A middle class Gujarati man with skyscraper like dreams and accelerated manoeuvre playing with the loopholes of the Indian banking system, dominating the stock market in style and executing the biggest scam in India’s history. What’s the first name that comes to your mind when you hear this simple yet larger than life story? Yes, Harshad Mehta it is! But it takes special talent to make such a dramatic life into such a snooze-fest of a movie, which writer-director Kookie Gulati just somehow manages with mind-numbing effect. The Big Bull, made with a splendid star cast, reaches nowhere to even the contour of Pratik Gandhi starrer Hansal Mehta’s Scam 1992. This loosely-crafted two-and-half hour film fails miserably.
It starts off with a very mediocre scene where journalist Meera Rao is at book launch narrating the state of a doomed Indian economy in 1990s. The whole country is in turmoil and so is Hemant Shah, an ordinary working-class man with a family of three and a girlfriend’s father to impress. He is resolute at having a lavish lifestyle and thus sets his foot in the stock market along with brother Viren Shah. First getting in the good books of a local politician Rana Sawant, he quickly starts grabbing attention of those placed high in the market.
Stubborn as a mule and as quick as a flash he soon begins living the life he ever dreamt of, but with arrogance getting into his head.
Now, the problem with the film lies here... It seems Kookie expected the audience to have watched the web show beforehand and connect the missing dots. For instance, when Hemant Shah, in retaliation to Meera Rao’s article defaming him, gets a front pager in the newspapers with the message ‘Hemant Shah is a liar’, the assumption that the audience must have a knowledge of what that message meant and how it made Shah even more impactful is a big, big fault at the writers’ end.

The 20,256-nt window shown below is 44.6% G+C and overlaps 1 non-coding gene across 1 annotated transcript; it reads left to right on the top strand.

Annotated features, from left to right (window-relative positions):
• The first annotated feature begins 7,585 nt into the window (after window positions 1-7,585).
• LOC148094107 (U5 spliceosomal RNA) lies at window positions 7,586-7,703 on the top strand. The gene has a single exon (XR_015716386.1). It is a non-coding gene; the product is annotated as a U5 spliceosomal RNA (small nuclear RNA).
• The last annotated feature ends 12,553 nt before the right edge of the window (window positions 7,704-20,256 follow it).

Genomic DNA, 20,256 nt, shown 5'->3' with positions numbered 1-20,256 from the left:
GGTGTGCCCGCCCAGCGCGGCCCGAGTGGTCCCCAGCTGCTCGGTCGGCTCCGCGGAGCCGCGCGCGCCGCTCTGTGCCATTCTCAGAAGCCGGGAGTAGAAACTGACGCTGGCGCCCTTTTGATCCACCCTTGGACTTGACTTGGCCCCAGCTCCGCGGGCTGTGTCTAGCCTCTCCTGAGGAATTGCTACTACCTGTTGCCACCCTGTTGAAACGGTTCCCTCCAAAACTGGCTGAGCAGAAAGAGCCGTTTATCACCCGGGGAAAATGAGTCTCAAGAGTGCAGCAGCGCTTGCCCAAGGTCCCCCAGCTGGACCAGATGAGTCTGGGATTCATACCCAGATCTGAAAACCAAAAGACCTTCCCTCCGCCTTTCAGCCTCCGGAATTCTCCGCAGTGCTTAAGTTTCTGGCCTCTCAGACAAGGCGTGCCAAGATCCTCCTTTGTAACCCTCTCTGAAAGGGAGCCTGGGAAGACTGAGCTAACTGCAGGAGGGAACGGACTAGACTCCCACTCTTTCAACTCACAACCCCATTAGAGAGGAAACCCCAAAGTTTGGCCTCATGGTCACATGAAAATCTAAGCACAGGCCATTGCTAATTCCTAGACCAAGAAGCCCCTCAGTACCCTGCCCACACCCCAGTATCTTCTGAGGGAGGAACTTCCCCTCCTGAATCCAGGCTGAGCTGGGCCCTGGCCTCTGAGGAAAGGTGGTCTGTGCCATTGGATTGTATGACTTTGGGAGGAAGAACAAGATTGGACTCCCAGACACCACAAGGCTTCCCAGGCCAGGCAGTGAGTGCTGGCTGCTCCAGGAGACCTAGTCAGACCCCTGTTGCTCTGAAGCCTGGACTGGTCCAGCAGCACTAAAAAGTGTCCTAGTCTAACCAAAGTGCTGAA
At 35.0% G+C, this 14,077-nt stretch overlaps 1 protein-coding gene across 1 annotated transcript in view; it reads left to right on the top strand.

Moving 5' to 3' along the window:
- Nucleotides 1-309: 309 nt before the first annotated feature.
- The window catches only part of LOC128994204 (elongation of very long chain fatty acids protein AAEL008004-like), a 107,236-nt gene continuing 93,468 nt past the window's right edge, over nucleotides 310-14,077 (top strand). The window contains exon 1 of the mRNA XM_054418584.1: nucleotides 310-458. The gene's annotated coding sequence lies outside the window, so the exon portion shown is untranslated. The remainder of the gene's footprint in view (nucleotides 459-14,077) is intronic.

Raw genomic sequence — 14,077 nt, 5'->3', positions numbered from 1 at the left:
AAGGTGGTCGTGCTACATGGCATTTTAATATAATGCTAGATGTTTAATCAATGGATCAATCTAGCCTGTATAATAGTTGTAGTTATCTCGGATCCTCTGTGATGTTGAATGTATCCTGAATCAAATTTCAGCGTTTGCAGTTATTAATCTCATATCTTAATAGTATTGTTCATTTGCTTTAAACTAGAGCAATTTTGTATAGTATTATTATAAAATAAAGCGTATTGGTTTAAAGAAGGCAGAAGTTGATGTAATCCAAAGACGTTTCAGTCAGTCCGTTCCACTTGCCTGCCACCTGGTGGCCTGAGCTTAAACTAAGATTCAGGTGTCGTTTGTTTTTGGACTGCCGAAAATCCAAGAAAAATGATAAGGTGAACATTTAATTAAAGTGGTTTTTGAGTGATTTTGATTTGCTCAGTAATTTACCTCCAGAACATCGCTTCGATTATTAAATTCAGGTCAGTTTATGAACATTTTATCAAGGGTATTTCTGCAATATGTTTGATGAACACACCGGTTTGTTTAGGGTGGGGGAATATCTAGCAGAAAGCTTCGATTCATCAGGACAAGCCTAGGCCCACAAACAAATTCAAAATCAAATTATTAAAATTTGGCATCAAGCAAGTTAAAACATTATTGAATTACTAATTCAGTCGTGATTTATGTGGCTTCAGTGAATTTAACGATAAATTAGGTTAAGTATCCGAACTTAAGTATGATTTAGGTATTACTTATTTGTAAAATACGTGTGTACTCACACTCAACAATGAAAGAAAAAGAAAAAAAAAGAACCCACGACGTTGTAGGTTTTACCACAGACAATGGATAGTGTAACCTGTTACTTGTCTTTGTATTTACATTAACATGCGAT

The film is too hasty for its own good – at one moment you would try to get a hold of it and decipher what’s happening while at other you would wish for it to end soon. Abhishek Bachchan’s ear splitting laughs at three different points in the film make you cringe.
Bachchan’s act reminds you of Mani Ratnam’s 2007 blockbuster Guru but makes you acutely aware of how a director impact an actor's performance. At it's best, you call this a sasta version of Guru!
Sohum Shah as Viren too is wasted. Viren’s wife played by Nikita Dutta seems to be a rather bad choice as she looks too young for the part and theres zero chemistry between the two. Ram Kapoor as Hemant’s lawyer, despite of having very few scenes, delivers.
Actors like Ileana D’Cruz, Saurabh Shukla, Supriya Pathak could have been deployed in a more potent manner but it seems the director wanted this to be a one-man show. Again pointing out at the writing, it has many cracks and a very laid back treatment that turns this robust and a thrilling story into a damp squib.
Title: The Big Bull
Cast: Abhishek Bachchan, Ileana D’Cruz, Saurabh Shukla, Sohum Shah, Nikita Dutta, Ram Kapoor, Supriya Pathak, Mahesh Manjrekar
Director: Kookie Gulati
Rating: 2.5 stars